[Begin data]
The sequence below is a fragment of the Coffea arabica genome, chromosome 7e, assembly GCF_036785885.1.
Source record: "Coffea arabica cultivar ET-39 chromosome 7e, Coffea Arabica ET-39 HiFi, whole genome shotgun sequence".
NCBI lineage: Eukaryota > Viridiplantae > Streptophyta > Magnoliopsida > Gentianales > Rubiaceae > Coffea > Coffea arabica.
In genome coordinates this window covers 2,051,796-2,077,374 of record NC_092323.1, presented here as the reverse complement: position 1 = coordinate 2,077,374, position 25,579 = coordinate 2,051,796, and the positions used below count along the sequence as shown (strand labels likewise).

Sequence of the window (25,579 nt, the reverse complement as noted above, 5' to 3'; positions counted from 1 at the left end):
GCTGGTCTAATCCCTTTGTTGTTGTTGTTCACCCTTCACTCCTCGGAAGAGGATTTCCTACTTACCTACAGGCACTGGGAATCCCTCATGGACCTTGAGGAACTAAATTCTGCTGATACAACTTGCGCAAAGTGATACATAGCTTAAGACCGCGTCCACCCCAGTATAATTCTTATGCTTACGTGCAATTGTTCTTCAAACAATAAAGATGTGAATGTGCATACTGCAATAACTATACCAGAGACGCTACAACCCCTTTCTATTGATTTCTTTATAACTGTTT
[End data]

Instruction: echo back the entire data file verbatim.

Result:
The sequence below is a fragment of the Coffea arabica genome, chromosome 7e, assembly GCF_036785885.1.
Source record: "Coffea arabica cultivar ET-39 chromosome 7e, Coffea Arabica ET-39 HiFi, whole genome shotgun sequence".
NCBI lineage: Eukaryota > Viridiplantae > Streptophyta > Magnoliopsida > Gentianales > Rubiaceae > Coffea > Coffea arabica.
In genome coordinates this window covers 2,051,796-2,077,374 of record NC_092323.1, presented here as the reverse complement: position 1 = coordinate 2,077,374, position 25,579 = coordinate 2,051,796, and the positions used below count along the sequence as shown (strand labels likewise).

Sequence of the window (25,579 nt, the reverse complement as noted above, 5' to 3'; positions counted from 1 at the left end):
GCTGGTCTAATCCCTTTGTTGTTGTTGTTCACCCTTCACTCCTCGGAAGAGGATTTCCTACTTACCTACAGGCACTGGGAATCCCTCATGGACCTTGAGGAACTAAATTCTGCTGATACAACTTGCGCAAAGTGATACATAGCTTAAGACCGCGTCCACCCCAGTATAATTCTTATGCTTACGTGCAATTGTTCTTCAAACAATAAAGATGTGAATGTGCATACTGCAATAACTATACCAGAGACGCTACAACCCCTTTCTATTGATTTCTTTATAACTGTTT